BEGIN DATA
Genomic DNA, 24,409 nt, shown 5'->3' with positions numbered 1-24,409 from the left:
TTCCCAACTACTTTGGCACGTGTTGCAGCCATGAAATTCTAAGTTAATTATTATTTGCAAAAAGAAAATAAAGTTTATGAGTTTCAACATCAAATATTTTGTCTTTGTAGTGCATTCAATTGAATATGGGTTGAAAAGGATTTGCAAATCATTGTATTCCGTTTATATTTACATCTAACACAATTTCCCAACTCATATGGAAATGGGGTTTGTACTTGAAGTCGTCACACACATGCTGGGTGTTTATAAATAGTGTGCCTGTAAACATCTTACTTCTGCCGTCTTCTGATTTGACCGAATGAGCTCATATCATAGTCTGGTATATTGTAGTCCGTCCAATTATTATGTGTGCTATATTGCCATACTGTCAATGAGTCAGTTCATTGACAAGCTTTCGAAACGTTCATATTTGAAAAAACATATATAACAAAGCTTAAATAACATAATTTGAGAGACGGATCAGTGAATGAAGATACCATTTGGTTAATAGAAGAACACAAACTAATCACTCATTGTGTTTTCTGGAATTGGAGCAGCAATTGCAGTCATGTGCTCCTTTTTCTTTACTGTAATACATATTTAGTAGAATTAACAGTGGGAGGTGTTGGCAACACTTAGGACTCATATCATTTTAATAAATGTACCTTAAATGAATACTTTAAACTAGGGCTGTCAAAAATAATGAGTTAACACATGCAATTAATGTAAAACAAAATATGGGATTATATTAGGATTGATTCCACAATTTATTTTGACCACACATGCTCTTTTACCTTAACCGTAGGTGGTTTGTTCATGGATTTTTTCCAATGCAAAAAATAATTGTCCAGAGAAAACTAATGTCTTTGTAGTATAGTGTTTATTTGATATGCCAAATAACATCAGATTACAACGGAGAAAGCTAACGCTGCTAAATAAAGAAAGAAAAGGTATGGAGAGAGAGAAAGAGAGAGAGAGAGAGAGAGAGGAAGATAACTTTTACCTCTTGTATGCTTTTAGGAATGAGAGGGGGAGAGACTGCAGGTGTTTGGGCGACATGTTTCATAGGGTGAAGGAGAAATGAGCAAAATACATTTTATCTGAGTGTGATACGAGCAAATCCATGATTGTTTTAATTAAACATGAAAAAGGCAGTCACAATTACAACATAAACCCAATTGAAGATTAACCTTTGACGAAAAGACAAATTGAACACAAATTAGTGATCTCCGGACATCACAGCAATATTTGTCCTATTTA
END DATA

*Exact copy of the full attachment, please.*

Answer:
Genomic DNA, 24,409 nt, shown 5'->3' with positions numbered 1-24,409 from the left:
TTCCCAACTACTTTGGCACGTGTTGCAGCCATGAAATTCTAAGTTAATTATTATTTGCAAAAAGAAAATAAAGTTTATGAGTTTCAACATCAAATATTTTGTCTTTGTAGTGCATTCAATTGAATATGGGTTGAAAAGGATTTGCAAATCATTGTATTCCGTTTATATTTACATCTAACACAATTTCCCAACTCATATGGAAATGGGGTTTGTACTTGAAGTCGTCACACACATGCTGGGTGTTTATAAATAGTGTGCCTGTAAACATCTTACTTCTGCCGTCTTCTGATTTGACCGAATGAGCTCATATCATAGTCTGGTATATTGTAGTCCGTCCAATTATTATGTGTGCTATATTGCCATACTGTCAATGAGTCAGTTCATTGACAAGCTTTCGAAACGTTCATATTTGAAAAAACATATATAACAAAGCTTAAATAACATAATTTGAGAGACGGATCAGTGAATGAAGATACCATTTGGTTAATAGAAGAACACAAACTAATCACTCATTGTGTTTTCTGGAATTGGAGCAGCAATTGCAGTCATGTGCTCCTTTTTCTTTACTGTAATACATATTTAGTAGAATTAACAGTGGGAGGTGTTGGCAACACTTAGGACTCATATCATTTTAATAAATGTACCTTAAATGAATACTTTAAACTAGGGCTGTCAAAAATAATGAGTTAACACATGCAATTAATGTAAAACAAAATATGGGATTATATTAGGATTGATTCCACAATTTATTTTGACCACACATGCTCTTTTACCTTAACCGTAGGTGGTTTGTTCATGGATTTTTTCCAATGCAAAAAATAATTGTCCAGAGAAAACTAATGTCTTTGTAGTATAGTGTTTATTTGATATGCCAAATAACATCAGATTACAACGGAGAAAGCTAACGCTGCTAAATAAAGAAAGAAAAGGTATGGAGAGAGAGAAAGAGAGAGAGAGAGAGAGAGAGGAAGATAACTTTTACCTCTTGTATGCTTTTAGGAATGAGAGGGGGAGAGACTGCAGGTGTTTGGGCGACATGTTTCATAGGGTGAAGGAGAAATGAGCAAAATACATTTTATCTGAGTGTGATACGAGCAAATCCATGATTGTTTTAATTAAACATGAAAAAGGCAGTCACAATTACAACATAAACCCAATTGAAGATTAACCTTTGACGAAAAGACAAATTGAACACAAATTAGTGATCTCCGGACATCACAGCAATATTTGTCCTATTTA